Infant withdrawal was assessed by LB using the Guedeney and Fermanian Modified Alarm Distress Baby Scale, M-ADBB (14–16). Briefly, m-ADBB is a screening tool including only five areas: (a) facial expression, (b) eye contact, (c) vocalization, (d) activity level, and (e) relationship. In addition, the scoring is changed to three global levels: “Satisfactory,” “Possible problem,” or “Definite problem” for each area. “Definite problem” or two “Possible problems” on the m-ADBB indicates that the infant required further assessment.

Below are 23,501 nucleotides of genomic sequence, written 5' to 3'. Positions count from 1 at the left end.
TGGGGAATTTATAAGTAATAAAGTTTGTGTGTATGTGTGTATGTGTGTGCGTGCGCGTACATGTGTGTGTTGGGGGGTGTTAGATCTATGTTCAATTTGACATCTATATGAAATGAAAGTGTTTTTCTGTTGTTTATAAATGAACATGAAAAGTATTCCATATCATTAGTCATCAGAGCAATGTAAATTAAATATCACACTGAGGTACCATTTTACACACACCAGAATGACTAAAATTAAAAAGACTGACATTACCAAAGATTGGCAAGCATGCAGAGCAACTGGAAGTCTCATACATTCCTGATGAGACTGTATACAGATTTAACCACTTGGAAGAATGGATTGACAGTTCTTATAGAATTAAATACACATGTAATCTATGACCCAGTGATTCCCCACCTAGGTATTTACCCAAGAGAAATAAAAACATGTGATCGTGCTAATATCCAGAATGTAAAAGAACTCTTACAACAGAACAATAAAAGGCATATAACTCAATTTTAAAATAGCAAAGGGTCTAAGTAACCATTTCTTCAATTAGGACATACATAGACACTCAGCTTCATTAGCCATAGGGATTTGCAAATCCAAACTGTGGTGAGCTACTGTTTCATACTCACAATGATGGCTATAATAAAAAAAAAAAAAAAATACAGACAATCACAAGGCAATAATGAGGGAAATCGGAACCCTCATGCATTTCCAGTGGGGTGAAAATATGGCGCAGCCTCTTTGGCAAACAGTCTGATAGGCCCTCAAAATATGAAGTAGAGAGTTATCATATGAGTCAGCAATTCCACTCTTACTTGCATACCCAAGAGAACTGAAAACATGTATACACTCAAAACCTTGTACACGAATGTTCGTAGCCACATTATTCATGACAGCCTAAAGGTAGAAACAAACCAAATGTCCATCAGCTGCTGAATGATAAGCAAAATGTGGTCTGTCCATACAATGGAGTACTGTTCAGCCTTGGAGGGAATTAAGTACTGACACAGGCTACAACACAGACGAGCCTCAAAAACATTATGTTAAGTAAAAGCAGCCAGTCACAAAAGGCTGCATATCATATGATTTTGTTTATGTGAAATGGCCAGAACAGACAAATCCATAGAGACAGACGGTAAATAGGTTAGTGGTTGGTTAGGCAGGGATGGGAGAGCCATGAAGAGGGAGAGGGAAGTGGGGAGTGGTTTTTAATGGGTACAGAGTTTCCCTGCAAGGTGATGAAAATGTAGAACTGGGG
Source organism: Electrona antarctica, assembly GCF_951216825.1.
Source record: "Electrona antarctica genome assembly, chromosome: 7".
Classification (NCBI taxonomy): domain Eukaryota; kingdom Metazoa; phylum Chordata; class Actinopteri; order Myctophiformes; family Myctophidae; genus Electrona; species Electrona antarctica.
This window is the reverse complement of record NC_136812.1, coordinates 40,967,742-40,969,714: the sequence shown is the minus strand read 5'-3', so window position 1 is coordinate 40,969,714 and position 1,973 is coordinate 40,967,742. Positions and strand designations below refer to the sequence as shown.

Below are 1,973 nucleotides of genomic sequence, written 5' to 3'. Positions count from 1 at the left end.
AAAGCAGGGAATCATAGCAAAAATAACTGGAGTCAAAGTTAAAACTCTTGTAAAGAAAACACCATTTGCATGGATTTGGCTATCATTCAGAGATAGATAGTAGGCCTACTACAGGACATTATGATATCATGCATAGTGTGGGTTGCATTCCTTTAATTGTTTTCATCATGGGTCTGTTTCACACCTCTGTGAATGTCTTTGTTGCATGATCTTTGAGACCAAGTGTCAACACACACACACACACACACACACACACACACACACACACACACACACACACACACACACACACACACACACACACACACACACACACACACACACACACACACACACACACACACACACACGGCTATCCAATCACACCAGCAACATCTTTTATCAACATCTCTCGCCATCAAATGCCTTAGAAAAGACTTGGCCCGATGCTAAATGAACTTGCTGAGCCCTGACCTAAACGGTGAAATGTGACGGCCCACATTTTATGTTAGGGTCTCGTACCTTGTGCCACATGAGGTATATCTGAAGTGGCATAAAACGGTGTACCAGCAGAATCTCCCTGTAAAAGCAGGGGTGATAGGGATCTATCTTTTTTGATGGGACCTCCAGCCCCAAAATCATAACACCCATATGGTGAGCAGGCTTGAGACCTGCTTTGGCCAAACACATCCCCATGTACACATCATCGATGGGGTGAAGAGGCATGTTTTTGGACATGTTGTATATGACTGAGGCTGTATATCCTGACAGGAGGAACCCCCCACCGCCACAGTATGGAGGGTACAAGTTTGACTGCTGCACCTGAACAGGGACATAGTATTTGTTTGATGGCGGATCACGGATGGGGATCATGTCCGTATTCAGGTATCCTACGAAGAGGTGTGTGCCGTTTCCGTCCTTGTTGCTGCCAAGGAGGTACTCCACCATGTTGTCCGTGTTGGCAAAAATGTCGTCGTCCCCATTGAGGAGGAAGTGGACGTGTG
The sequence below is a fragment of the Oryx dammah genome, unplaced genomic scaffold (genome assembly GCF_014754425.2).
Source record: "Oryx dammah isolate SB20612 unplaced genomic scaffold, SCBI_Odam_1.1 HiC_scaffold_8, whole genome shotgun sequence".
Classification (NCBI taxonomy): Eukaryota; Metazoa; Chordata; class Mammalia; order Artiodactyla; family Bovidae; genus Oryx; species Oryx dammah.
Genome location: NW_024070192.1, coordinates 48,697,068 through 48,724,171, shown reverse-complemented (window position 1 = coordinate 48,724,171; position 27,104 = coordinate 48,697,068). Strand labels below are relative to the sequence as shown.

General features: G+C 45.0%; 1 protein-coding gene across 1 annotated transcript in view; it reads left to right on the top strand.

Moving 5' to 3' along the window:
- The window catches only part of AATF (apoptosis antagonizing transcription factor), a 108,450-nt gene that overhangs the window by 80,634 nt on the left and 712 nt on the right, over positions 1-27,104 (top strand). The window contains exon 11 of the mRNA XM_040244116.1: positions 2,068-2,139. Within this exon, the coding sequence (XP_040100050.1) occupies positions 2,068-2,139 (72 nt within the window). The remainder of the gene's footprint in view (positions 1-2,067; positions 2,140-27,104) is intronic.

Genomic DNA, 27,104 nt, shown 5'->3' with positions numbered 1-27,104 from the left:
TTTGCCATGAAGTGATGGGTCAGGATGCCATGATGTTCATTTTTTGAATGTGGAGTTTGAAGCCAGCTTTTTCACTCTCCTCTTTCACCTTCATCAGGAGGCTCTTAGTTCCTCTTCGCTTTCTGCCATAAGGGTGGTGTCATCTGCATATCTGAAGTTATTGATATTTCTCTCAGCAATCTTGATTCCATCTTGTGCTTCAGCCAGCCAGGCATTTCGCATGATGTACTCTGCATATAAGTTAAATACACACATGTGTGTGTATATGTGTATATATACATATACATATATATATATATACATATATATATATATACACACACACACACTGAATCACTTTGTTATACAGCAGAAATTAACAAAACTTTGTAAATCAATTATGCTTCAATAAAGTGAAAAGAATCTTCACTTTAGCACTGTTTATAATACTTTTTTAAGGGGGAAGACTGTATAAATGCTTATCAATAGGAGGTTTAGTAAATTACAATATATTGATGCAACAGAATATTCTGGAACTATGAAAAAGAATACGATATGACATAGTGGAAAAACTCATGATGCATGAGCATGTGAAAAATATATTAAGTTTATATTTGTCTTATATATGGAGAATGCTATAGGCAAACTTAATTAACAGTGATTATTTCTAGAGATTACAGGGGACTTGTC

Mother infant relationship was assessed by LB based on clinical evaluation using the parent-infant relationship global assessment scale (PIR-GAS) (17). The PIR-GAS allows for a global rating of the quality of a parent-infant (or parent–child) relationship on a numerical scale, with higher scores indicating higher relationship quality. We used the original score, which classifies the quality of relationship as follows. 90: well adapted, 80: adapted, 70: perturbed, 60 significantly perturbed, 50: distressed, 40: disturbed, 30: disordered, 20: severely disordered, and 10: grossly impaired (18).